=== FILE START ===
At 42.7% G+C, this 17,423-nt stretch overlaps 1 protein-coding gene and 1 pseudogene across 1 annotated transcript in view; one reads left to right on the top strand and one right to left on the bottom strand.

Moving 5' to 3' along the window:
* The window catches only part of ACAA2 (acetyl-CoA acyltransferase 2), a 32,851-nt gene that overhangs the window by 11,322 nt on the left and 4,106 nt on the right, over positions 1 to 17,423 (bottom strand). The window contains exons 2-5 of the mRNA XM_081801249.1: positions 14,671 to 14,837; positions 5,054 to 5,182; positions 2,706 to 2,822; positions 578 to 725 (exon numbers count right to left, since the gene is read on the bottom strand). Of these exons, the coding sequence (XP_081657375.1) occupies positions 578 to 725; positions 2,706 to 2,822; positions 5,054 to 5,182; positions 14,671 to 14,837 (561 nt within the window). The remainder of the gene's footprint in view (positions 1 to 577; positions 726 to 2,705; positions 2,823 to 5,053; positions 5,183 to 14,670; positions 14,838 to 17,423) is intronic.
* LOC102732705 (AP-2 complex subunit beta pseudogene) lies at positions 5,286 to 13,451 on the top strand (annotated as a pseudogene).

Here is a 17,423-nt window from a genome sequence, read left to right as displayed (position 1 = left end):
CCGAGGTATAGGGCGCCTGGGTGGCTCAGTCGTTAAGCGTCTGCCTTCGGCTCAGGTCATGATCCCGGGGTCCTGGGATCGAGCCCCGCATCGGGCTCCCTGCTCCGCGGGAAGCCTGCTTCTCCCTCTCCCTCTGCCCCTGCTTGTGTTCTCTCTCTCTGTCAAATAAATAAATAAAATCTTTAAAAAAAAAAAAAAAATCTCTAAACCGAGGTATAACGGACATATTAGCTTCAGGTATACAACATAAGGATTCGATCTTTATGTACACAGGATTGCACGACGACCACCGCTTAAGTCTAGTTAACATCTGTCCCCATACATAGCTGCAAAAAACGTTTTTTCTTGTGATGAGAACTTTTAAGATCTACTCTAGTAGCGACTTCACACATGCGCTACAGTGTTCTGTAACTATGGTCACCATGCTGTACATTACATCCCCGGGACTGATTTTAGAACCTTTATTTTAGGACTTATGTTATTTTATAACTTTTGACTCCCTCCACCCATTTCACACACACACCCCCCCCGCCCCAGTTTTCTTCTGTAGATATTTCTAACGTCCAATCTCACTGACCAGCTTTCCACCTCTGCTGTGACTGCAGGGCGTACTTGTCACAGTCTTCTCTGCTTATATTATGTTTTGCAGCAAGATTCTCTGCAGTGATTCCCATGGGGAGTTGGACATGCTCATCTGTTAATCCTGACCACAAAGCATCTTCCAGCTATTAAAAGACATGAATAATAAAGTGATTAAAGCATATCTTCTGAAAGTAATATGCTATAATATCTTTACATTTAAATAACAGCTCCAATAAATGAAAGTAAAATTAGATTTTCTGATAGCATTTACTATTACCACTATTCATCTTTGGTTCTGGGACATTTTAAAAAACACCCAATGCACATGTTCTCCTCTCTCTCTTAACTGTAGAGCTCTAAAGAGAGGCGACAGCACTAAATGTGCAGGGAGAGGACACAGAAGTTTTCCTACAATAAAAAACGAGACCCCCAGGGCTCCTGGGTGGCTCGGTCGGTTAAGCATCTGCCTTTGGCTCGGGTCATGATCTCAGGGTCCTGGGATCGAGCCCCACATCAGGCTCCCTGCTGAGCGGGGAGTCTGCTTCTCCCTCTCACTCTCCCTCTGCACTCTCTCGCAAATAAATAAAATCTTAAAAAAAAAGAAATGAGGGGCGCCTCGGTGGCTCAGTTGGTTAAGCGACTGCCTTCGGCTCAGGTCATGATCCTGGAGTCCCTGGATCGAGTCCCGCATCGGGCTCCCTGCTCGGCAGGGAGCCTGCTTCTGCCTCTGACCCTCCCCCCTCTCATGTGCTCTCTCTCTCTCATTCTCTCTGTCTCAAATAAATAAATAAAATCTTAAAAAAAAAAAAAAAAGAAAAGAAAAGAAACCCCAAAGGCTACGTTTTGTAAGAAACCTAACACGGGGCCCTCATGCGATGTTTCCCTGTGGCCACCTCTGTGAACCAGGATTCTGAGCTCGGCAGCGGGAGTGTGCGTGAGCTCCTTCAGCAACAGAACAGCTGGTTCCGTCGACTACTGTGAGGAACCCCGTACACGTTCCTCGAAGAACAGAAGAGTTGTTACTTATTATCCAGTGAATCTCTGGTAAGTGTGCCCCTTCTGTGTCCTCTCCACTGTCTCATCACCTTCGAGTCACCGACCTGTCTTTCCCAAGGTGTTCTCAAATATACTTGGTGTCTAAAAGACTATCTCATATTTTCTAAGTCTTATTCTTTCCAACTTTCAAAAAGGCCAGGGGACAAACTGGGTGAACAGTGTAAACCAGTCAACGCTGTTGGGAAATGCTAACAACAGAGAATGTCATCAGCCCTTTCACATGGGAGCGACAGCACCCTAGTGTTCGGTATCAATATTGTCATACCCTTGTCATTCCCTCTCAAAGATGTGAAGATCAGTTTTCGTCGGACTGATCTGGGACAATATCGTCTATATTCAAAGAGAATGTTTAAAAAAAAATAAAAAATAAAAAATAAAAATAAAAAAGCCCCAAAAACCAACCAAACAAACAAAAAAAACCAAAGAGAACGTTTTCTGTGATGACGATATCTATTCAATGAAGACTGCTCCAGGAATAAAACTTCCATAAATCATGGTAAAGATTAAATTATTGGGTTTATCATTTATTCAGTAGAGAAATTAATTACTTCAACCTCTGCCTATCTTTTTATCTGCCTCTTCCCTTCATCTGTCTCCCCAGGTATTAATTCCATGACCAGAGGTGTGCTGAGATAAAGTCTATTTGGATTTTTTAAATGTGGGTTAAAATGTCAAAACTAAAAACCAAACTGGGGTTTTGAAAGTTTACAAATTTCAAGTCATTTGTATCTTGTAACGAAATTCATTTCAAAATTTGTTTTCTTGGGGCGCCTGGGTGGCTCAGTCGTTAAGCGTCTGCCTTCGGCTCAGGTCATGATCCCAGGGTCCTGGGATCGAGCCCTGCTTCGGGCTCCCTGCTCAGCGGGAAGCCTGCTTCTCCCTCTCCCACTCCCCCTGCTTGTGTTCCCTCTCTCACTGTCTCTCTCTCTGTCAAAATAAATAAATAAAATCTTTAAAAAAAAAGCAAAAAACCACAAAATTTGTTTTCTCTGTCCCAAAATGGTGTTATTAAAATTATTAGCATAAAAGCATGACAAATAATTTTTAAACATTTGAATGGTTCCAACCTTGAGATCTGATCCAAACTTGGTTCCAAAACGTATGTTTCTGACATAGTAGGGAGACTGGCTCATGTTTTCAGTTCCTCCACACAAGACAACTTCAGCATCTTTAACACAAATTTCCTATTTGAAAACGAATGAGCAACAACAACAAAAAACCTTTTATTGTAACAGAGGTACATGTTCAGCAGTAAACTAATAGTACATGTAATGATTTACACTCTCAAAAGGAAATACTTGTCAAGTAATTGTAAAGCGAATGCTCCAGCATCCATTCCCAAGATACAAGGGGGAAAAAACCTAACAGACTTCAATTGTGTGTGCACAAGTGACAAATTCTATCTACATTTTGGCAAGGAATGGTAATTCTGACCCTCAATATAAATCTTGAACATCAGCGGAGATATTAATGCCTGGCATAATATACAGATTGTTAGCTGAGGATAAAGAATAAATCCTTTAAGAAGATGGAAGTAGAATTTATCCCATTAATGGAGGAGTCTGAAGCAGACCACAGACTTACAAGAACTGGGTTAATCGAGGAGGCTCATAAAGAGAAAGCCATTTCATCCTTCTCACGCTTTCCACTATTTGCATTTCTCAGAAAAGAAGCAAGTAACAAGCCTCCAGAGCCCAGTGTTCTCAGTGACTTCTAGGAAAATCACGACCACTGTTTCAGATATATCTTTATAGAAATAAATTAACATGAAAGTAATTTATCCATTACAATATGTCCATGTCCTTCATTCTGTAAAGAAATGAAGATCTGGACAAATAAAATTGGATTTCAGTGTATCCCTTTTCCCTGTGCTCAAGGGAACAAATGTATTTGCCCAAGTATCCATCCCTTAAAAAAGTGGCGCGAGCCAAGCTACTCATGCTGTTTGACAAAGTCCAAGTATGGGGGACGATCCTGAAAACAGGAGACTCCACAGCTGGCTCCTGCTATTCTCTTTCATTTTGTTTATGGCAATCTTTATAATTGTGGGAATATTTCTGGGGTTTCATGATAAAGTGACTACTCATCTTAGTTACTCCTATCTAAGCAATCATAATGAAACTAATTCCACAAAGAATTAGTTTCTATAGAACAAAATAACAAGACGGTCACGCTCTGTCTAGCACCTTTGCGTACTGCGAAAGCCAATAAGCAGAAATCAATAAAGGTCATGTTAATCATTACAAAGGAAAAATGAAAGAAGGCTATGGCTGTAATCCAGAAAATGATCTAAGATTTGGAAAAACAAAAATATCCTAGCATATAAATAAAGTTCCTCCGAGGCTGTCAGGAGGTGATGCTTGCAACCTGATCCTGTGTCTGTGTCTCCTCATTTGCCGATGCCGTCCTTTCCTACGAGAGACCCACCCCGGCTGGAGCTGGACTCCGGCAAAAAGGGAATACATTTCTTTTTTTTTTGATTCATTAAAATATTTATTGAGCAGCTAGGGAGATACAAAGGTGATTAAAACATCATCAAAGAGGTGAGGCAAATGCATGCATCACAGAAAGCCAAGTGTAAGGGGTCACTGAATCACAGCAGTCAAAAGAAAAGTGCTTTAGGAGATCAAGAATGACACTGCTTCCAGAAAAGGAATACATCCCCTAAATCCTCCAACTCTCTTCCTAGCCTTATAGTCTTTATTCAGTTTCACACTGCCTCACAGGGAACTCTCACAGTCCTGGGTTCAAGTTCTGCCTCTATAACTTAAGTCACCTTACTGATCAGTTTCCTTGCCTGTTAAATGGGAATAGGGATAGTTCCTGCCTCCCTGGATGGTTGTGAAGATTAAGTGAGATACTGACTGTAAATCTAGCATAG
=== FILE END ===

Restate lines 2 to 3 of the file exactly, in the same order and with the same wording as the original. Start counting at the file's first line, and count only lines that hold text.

Moving 5' to 3' along the window:
* The window catches only part of ACAA2 (acetyl-CoA acyltransferase 2), a 32,851-nt gene that overhangs the window by 11,322 nt on the left and 4,106 nt on the right, over positions 1 to 17,423 (bottom strand). The window contains exons 2-5 of the mRNA XM_081801249.1: positions 14,671 to 14,837; positions 5,054 to 5,182; positions 2,706 to 2,822; positions 578 to 725 (exon numbers count right to left, since the gene is read on the bottom strand). Of these exons, the coding sequence (XP_081657375.1) occupies positions 578 to 725; positions 2,706 to 2,822; positions 5,054 to 5,182; positions 14,671 to 14,837 (561 nt within the window). The remainder of the gene's footprint in view (positions 1 to 577; positions 726 to 2,705; positions 2,823 to 5,053; positions 5,183 to 14,670; positions 14,838 to 17,423) is intronic.